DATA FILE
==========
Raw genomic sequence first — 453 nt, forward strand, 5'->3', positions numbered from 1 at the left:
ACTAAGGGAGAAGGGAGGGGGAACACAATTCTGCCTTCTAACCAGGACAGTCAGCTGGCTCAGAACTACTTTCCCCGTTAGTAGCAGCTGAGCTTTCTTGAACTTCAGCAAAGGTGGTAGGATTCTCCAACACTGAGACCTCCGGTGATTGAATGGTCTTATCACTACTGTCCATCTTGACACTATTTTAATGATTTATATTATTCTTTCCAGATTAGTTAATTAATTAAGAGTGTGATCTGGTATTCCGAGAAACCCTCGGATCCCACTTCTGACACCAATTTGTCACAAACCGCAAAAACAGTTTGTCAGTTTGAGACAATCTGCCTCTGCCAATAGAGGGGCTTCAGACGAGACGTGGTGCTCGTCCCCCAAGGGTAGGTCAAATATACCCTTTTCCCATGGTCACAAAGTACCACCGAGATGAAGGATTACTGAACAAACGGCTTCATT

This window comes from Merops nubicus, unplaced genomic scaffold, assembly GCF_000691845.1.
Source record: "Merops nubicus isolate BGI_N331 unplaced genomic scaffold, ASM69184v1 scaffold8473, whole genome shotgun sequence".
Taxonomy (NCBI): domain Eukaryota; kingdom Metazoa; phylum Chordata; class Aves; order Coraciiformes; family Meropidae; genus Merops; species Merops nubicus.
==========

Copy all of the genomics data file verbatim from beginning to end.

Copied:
Raw genomic sequence first — 453 nt, forward strand, 5'->3', positions numbered from 1 at the left:
ACTAAGGGAGAAGGGAGGGGGAACACAATTCTGCCTTCTAACCAGGACAGTCAGCTGGCTCAGAACTACTTTCCCCGTTAGTAGCAGCTGAGCTTTCTTGAACTTCAGCAAAGGTGGTAGGATTCTCCAACACTGAGACCTCCGGTGATTGAATGGTCTTATCACTACTGTCCATCTTGACACTATTTTAATGATTTATATTATTCTTTCCAGATTAGTTAATTAATTAAGAGTGTGATCTGGTATTCCGAGAAACCCTCGGATCCCACTTCTGACACCAATTTGTCACAAACCGCAAAAACAGTTTGTCAGTTTGAGACAATCTGCCTCTGCCAATAGAGGGGCTTCAGACGAGACGTGGTGCTCGTCCCCCAAGGGTAGGTCAAATATACCCTTTTCCCATGGTCACAAAGTACCACCGAGATGAAGGATTACTGAACAAACGGCTTCATT

This window comes from Merops nubicus, unplaced genomic scaffold, assembly GCF_000691845.1.
Source record: "Merops nubicus isolate BGI_N331 unplaced genomic scaffold, ASM69184v1 scaffold8473, whole genome shotgun sequence".
Taxonomy (NCBI): domain Eukaryota; kingdom Metazoa; phylum Chordata; class Aves; order Coraciiformes; family Meropidae; genus Merops; species Merops nubicus.